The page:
With its new access to more capital and more resources – as well as to a greater knowledge base – the BioCeuticals arm will have considerable scope for expansion – initially within its Australian home market. In the medium term, Blackmores also has several hundred staff in seven Asian countries so there are some strong opportunities for the practitioner ranges in export markets as well.

This is not as simple as it may sound, because every Asian country has its own separate regulatory framework. In many cases, this is largely obstructive and designed to protect local industry. Products must pass Australian standards which are as stringent as anywhere in the world, but – as in many other consumer and industrial sectors – some governments still choose to refuse to recognise them and require certification to a local standard instead, an intensive process.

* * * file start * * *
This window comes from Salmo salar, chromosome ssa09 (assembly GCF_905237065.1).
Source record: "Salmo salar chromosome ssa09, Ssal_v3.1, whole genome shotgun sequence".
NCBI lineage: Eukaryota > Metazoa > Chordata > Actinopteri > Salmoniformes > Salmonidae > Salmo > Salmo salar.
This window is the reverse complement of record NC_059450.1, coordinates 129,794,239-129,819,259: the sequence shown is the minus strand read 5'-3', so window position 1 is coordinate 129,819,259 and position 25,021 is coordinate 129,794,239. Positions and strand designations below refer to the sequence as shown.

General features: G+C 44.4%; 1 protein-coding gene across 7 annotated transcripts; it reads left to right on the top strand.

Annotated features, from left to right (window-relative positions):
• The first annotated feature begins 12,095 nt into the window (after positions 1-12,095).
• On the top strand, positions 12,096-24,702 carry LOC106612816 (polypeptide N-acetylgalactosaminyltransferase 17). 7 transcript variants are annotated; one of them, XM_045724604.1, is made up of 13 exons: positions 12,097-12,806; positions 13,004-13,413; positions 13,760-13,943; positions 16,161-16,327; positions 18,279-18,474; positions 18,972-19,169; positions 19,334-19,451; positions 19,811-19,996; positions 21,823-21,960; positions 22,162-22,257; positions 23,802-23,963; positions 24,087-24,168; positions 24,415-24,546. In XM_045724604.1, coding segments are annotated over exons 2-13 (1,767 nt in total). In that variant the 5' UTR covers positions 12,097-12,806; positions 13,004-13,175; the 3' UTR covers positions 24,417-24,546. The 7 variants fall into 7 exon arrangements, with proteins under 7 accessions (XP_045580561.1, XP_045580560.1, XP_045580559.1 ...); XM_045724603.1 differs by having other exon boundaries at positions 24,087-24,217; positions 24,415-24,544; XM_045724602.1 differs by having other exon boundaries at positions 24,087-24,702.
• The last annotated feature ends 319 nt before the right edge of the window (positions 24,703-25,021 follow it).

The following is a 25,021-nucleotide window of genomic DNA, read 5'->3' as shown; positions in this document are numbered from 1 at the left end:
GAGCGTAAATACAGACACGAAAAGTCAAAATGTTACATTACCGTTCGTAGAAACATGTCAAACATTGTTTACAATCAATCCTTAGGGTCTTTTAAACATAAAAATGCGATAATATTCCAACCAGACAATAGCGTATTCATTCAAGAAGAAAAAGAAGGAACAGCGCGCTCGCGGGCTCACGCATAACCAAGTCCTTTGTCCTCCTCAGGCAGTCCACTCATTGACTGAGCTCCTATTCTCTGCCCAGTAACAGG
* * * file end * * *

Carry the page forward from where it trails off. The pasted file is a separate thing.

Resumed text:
A related issue is halal certification. Certain ingredients are forbidden for observant Muslims. Blackmores recently made the necessary adjustments to gain certification for many of its products, but gaining approval is “a very thorough and complex business. It means not only your operation being certified but your ingredient sources and your manufacturing partners.” That goes for every single country, so while the process may be simplified after initial compliance, it does not mean the Blackmores products are automatically cleared for sale in the Middle East, for example.